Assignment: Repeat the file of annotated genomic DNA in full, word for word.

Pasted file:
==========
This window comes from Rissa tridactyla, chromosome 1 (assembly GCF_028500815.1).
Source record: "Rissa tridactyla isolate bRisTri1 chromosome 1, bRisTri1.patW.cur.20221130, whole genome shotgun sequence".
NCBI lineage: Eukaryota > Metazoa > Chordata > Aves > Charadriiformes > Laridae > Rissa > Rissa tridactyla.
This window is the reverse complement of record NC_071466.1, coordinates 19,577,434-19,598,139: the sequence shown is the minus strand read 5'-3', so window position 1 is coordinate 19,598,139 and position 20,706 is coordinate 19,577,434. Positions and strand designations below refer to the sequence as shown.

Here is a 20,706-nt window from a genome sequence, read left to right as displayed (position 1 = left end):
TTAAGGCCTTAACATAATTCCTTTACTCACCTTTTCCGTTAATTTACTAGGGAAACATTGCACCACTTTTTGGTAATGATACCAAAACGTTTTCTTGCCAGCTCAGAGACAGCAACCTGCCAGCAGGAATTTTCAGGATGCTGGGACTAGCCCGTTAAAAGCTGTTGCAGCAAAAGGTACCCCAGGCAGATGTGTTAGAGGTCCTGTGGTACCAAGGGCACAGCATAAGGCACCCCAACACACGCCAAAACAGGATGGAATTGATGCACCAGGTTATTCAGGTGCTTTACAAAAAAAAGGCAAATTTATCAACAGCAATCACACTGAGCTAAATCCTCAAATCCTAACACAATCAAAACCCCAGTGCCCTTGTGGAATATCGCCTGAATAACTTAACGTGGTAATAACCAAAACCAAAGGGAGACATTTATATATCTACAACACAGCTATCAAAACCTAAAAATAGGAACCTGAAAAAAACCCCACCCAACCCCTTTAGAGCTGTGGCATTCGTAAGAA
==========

This window comes from Rissa tridactyla, chromosome 1 (assembly GCF_028500815.1).
Source record: "Rissa tridactyla isolate bRisTri1 chromosome 1, bRisTri1.patW.cur.20221130, whole genome shotgun sequence".
NCBI lineage: Eukaryota > Metazoa > Chordata > Aves > Charadriiformes > Laridae > Rissa > Rissa tridactyla.
This window is the reverse complement of record NC_071466.1, coordinates 19,577,434-19,598,139: the sequence shown is the minus strand read 5'-3', so window position 1 is coordinate 19,598,139 and position 20,706 is coordinate 19,577,434. Positions and strand designations below refer to the sequence as shown.

Here is a 20,706-nt window from a genome sequence, read left to right as displayed (position 1 = left end):
TTAAGGCCTTAACATAATTCCTTTACTCACCTTTTCCGTTAATTTACTAGGGAAACATTGCACCACTTTTTGGTAATGATACCAAAACGTTTTCTTGCCAGCTCAGAGACAGCAACCTGCCAGCAGGAATTTTCAGGATGCTGGGACTAGCCCGTTAAAAGCTGTTGCAGCAAAAGGTACCCCAGGCAGATGTGTTAGAGGTCCTGTGGTACCAAGGGCACAGCATAAGGCACCCCAACACACGCCAAAACAGGATGGAATTGATGCACCAGGTTATTCAGGTGCTTTACAAAAAAAAGGCAAATTTATCAACAGCAATCACACTGAGCTAAATCCTCAAATCCTAACACAATCAAAACCCCAGTGCCCTTGTGGAATATCGCCTGAATAACTTAACGTGGTAATAACCAAAACCAAAGGGAGACATTTATATATCTACAACACAGCTATCAAAACCTAAAAATAGGAACCTGAAAAAAACCCCACCCAACCCCTTTAGAGCTGTGGCATTCGTAAGAA